Putting Carbon in Neutral

The carbon offset market is set to grow exponentially as companies and regulators continue to establish emissions limits.

Abhi Gadudasu
Aug 13 · 4 min read

Key takeaways

The global carbon offsets market was assessed at $600 million in 2019 and is projected to grow as high as $200 billion by 2050.

As companies continue to increase carbon reduction pledges, the demand for offsets will inflate prices.

Companies are moving funding into emergent carbon sequestration technology to remove carbon directly from the atmosphere, which could increase offset supply.

Carbon Offsets:

What do Amazon, Delta Airlines, Elton John, Justin Trudeau, and Norway have in common? They have all made commitments to limit their contributions to climate change by using one common tactic: buying carbon offsets. Carbon offsets are the purchase of carbon reduction efforts from third parties to help individuals, companies, and countries reduce their carbon footprint either voluntarily or in response to regulation.

There are two types of carbon offsets: compliance and voluntary. Compliance purchasers buy offsets to meet mandated emission limits set by regulatory agencies, while voluntary purchasers buy offsets to meet individual emissions goals. These buyers tend to purchase offsets to demonstrate climate leadership, achieve personal greenhouse gas targets, or pursue a climate-driven mission.

Voluntary purchasers usually take one of two approaches to buying offsets: the avoidance approach — purchasing offsets to maintain internal practices and meet emissions goals — and the bridge approach — purchasing offsets while investing in internal initiatives to reduce emissions.

Trends in Demand:

Carbon Offset prices are historically determined by the cost of implementing projects; however, the offset industry might shift to a value-based or market model derived on the negative value (social costs) incurred by carbon emissions not offset.

Demand for voluntary and compliance offsets has exploded over the past decade as companies and countries adopt more ambitious emission reduction goals. Annual voluntary purchases increased from 0.3 million to 95 million metric tons of carbon dioxide emissions from 2008 to 2020 driven by for-profit corporations who just in 2015 made up 87% of voluntary offset purchases.

Companies will continue to increase their emissions reduction pledges and purchase offsets for emissions that are too expensive or difficult to eliminate altogether. For example, in 2019 Google pledged carbon-neutral shipping to consumers by 2020. To do so, Google supplemented emission-reduction efforts by purchasing offsets equal to total emissions. Subsequently, it was in September of 2020 that Google announced that it was completely carbon-neutral. Although voluntary offset purchases have grown, they have made up less than a quarter of one percent of global carbon emissions. Even with such a wide gap to bridge, the carbon offset market is expected to grow significantly from its $600 million market size in 2019, with some suggesting it could grow as high as $200 billion by 2050.

Trends in Supply:

Between 2008 and 2019, the supply of voluntary offsets has increased from 9 million to 104 million metric tons of carbon dioxide. Currently, because the relative prices of offsets are low, the supply of voluntary offsets exceeds demand. This excess supply won’t last long, however, as demand for carbon offsets is set to increase five to ten times over the next decade, driving up prices as more companies adopt net-zero carbon emissions.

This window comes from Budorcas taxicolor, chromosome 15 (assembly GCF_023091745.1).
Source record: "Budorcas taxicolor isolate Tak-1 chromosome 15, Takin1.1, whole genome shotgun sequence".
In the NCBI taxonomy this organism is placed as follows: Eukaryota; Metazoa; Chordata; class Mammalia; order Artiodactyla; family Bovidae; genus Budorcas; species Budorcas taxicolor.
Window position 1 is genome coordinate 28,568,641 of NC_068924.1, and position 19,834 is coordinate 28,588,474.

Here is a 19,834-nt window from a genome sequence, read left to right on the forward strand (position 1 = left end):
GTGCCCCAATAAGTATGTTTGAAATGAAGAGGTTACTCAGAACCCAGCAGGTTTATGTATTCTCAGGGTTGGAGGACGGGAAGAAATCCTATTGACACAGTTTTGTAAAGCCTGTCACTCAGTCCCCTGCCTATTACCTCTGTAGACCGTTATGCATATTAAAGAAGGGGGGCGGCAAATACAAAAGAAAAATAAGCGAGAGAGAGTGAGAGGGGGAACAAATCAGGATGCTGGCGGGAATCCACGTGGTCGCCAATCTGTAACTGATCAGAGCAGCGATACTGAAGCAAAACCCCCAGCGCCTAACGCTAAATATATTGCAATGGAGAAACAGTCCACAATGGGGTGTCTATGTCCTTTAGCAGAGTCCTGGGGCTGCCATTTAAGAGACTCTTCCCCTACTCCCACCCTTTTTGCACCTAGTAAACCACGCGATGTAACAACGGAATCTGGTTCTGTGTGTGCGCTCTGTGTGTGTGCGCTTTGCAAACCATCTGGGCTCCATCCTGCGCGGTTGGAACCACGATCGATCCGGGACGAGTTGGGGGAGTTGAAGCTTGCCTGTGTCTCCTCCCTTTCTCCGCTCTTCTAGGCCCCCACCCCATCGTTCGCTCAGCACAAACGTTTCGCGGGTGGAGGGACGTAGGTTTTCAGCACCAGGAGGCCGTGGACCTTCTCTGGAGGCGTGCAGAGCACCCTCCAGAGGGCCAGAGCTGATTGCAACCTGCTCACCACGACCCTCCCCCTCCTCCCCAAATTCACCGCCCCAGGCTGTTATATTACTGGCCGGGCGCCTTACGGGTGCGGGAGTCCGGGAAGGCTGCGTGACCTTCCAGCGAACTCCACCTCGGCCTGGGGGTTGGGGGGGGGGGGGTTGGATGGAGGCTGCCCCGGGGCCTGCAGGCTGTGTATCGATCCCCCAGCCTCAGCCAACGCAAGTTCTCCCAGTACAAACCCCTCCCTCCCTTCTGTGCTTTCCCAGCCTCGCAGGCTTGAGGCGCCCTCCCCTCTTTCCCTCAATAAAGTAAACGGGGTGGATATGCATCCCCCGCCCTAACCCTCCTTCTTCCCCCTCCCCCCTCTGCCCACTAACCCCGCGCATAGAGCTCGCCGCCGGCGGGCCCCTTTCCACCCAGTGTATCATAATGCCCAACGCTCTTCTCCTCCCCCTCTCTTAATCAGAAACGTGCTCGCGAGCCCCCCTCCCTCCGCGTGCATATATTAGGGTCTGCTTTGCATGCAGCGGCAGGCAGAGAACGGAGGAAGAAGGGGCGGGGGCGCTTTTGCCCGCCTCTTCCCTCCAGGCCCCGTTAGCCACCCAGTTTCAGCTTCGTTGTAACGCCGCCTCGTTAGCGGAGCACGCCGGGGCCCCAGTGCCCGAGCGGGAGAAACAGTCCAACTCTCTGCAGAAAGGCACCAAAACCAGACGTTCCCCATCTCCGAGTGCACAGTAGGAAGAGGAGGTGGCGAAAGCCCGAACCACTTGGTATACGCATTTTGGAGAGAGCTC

Moreover, growth in supply is not going to be driven purely by market factors. Regulators have the power to determine the nature of offsets that count toward compliance requirements, which means they have a significant influence over compliance offset supply. Regulators can adjust the supply of compliance offsets by changing the certification standards for offsets and whether offsets from a certain date can be used to meet reduction requirements. This means, if regulators allow older offsets with a number of standards to count toward required emissions reductions supply could grow exponentially, thus keeping prices low even as demand rises.

The Future of Carbon Offsets:

One emergent technology, carbon sequestration (the process of capturing and storing atmospheric carbon dioxide) could shift the nature of offsets from preventing carbon emissions to actually removing them altogether. An expansion in carbon sequestration technology would increase offset supply and improve the overall impact that offsets have. In January of 2020, Microsoft announced it would invest $1 billion into carbon sequestration technology over the next four years. Although these investments do not count as offsets, Microsoft believes that carbon sequestration technology will be vital to remove a majority — if not all — of the company’s carbon dioxide emissions by 2050. Carbon sequestration could mitigate rising prices for carbon offsets by increasing the overall supply available as companies continue to invest in the technology. If you are interested in learning more, check out our last article discussing carbon sequestration and its expected market growth.

Carbon offsets will continue to be a vital tool in reaching the short-term carbon reduction goals set by regulators and individuals as the work continues to transition the world to a true zero-carbon energy system. As expected though, this will be no easy feat to achieve. As the scrutiny of corporate emissions and adoption of standardized ESG practices expands, it will increasingly become the standard for companies to participate in the carbon offset market — a major step towards a new green-economy.